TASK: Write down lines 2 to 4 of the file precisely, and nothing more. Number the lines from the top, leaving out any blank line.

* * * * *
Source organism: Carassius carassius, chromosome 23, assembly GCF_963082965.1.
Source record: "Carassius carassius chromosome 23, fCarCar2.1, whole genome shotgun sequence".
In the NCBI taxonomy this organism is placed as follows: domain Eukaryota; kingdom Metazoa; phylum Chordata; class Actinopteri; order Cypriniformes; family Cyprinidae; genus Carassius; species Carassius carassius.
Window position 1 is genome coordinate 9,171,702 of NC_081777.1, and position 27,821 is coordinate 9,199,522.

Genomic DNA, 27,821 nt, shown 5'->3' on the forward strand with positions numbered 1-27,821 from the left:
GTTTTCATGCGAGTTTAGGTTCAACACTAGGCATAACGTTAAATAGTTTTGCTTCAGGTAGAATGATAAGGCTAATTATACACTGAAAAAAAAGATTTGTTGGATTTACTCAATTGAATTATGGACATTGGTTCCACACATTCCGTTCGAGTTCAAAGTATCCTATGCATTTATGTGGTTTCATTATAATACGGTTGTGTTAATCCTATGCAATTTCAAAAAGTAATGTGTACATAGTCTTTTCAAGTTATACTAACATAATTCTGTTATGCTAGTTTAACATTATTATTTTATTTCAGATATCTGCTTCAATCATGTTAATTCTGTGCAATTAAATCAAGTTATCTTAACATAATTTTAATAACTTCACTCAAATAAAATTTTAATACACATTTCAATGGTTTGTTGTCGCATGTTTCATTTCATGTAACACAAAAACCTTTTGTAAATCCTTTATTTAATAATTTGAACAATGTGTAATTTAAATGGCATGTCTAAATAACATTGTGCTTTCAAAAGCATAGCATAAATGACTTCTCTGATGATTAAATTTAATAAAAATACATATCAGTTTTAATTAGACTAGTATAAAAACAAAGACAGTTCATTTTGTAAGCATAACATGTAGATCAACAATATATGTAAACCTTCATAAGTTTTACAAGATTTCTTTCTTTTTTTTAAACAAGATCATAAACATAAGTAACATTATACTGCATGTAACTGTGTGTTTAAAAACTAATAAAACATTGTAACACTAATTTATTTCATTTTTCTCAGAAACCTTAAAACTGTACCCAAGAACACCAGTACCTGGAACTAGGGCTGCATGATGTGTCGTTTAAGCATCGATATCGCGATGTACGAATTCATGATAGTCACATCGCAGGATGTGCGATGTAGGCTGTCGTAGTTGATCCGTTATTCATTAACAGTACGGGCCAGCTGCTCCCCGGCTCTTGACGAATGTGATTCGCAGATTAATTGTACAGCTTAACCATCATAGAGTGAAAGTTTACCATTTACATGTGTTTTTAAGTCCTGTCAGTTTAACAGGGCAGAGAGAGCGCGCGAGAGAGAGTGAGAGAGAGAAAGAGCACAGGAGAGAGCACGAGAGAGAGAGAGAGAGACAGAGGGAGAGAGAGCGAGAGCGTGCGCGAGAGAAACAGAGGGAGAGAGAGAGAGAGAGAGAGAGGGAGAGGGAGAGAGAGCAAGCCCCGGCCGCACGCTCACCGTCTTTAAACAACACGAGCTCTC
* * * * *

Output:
Source record: "Carassius carassius chromosome 23, fCarCar2.1, whole genome shotgun sequence".
In the NCBI taxonomy this organism is placed as follows: domain Eukaryota; kingdom Metazoa; phylum Chordata; class Actinopteri; order Cypriniformes; family Cyprinidae; genus Carassius; species Carassius carassius.
Window position 1 is genome coordinate 9,171,702 of NC_081777.1, and position 27,821 is coordinate 9,199,522.